4. You have alarms, wake-up services or whatever else it takes, to wake you up at the right time. (I have a framed poem next to my bed. I made it myself, to help me with wake-up.) It is by the Persian poet, Rumi.

“The breeze at dawn has secrets to tell you. Don’t go back to sleep. You must ask for what you really want. Don’t go back to sleep. People are going back and forth across the door sill where the two worlds touch. The door is round and open. Don’t go back to sleep.”

The “snooze” button is a tremendous enemy of time in the morning, for many people. Perhaps not for you. But even those who wake up and get up may find themselves snoozing mentally. Think of wake time as true “awakening” time for you in the life you want to lead.

All you have done requires only one more component: YOU, doing what you know to be effective in your life. How do you want to live it?

Do you want to continue to have a reputation for not being dependable about punctuality? You probably need to improve in all areas of that, if morning is a problem.

Do you want to feel stressed and pressured every morning? You know you don’t, so this allows you to take control of the thing that makes you feel badly now.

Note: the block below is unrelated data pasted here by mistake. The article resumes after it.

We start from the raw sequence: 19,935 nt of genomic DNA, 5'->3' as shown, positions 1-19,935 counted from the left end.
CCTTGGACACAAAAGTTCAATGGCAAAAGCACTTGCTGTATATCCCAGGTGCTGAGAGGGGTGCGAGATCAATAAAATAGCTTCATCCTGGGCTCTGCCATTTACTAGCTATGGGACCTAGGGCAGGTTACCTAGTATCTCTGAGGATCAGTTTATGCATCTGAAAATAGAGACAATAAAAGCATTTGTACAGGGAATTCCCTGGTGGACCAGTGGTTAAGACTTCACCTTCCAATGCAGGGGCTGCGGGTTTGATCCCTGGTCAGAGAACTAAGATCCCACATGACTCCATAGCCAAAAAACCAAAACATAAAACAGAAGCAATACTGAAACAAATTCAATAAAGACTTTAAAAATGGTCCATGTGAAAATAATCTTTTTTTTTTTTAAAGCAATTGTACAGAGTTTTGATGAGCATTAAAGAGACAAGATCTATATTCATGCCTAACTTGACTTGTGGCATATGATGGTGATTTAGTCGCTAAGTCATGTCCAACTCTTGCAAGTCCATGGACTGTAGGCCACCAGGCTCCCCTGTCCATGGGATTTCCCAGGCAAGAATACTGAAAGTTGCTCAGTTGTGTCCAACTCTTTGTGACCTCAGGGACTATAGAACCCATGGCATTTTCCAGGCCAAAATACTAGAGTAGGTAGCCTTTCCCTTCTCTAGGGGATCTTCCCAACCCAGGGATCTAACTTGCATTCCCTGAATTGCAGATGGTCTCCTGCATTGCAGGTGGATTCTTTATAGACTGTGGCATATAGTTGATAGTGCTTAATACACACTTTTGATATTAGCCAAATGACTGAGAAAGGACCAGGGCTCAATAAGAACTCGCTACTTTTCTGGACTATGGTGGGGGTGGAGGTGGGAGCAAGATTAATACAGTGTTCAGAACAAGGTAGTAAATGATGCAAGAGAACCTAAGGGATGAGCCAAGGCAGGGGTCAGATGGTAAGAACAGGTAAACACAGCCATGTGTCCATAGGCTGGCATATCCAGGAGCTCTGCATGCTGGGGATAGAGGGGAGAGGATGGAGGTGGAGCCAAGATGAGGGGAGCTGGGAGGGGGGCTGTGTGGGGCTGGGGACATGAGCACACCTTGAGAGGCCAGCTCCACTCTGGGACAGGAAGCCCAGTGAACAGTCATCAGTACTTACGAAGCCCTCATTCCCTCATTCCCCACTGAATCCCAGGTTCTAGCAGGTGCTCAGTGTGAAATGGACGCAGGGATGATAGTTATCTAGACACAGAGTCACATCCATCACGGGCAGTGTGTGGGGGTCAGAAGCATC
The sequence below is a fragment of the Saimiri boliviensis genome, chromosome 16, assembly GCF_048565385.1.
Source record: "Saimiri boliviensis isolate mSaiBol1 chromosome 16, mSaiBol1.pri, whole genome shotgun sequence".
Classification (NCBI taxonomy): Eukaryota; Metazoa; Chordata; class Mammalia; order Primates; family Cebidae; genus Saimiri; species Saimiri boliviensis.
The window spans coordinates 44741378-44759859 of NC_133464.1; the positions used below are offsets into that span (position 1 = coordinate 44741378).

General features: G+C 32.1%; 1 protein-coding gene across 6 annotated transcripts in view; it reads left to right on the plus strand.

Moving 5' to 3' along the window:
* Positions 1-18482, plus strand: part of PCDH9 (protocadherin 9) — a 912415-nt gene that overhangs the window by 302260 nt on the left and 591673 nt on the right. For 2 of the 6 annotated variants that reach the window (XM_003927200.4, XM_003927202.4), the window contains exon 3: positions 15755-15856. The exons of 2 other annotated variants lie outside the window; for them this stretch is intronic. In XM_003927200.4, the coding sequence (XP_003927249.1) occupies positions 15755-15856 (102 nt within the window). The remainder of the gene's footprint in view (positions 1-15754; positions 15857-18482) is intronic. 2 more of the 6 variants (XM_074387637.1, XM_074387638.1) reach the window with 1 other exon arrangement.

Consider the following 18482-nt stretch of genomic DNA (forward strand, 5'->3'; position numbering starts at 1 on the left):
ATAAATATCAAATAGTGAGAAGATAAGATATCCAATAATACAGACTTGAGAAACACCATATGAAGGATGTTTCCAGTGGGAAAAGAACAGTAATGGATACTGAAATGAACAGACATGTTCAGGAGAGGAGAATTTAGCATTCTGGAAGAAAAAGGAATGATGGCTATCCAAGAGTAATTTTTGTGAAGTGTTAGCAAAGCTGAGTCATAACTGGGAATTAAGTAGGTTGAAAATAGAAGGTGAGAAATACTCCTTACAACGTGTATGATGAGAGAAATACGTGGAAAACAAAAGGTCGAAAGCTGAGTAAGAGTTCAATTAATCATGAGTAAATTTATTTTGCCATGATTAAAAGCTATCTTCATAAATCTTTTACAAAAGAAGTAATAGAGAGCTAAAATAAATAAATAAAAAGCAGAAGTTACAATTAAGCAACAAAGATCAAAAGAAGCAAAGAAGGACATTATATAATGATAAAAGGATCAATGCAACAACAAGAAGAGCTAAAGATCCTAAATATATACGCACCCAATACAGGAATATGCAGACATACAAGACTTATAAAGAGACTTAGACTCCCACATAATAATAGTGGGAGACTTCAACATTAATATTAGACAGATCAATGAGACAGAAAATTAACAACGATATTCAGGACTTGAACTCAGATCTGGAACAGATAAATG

Do you want to go to bed at a decent time, feel prepared for getting ready for work after a good night’s sleep, and walk out (not run out) the door the next day, knowing that you will be on time even if there is a thirty minute traffic jam? What a great feeling, huh? Won’t it be nice to be settling into work when everyone else is, instead of rushing in the door while others look up to see you in a flustered state?

You can have the morning time you most want if you do some work to change what is happening now. Of course, as complicated as I may seem to have made this, the truth is there are probably other issues with which you need to deal: How you feel about work, how organized or disorganized your home is, the relationships you have that take up time on the computer or phone, the way you live your life in general. But getting control of morning time will help in all of those areas, I promise.

Best wishes to you with this. Let us know if something works well and you’d like to share your experiences.

Tina Lewis Rowe


Hello, just wanted you to know that this was wonderful advice for me. I’ve been following all of it and am doing much better than ever and have been for several months. My boss has even commended me about my punctuality! But I know it is not something I can let up on for even one morning. I’m hoping I can get into such a habit with all of it that I can feel like it’s natural, but right now, it takes me reminding myself several times a day! Thank you again for the detailed help!

Signed,  Not Late Now


Tina Lewis Rowe

Tina had a thirty-three year career in law enforcement, serving with the Denver Police Department from 1969-1994 and was the Presidential United States Marshal for Colorado from 1994-2002. She provides training to law enforcement organizations and private sector groups and does conference presentations related to leadership, workplace communications and customized topics. Her style is inspirational with humor.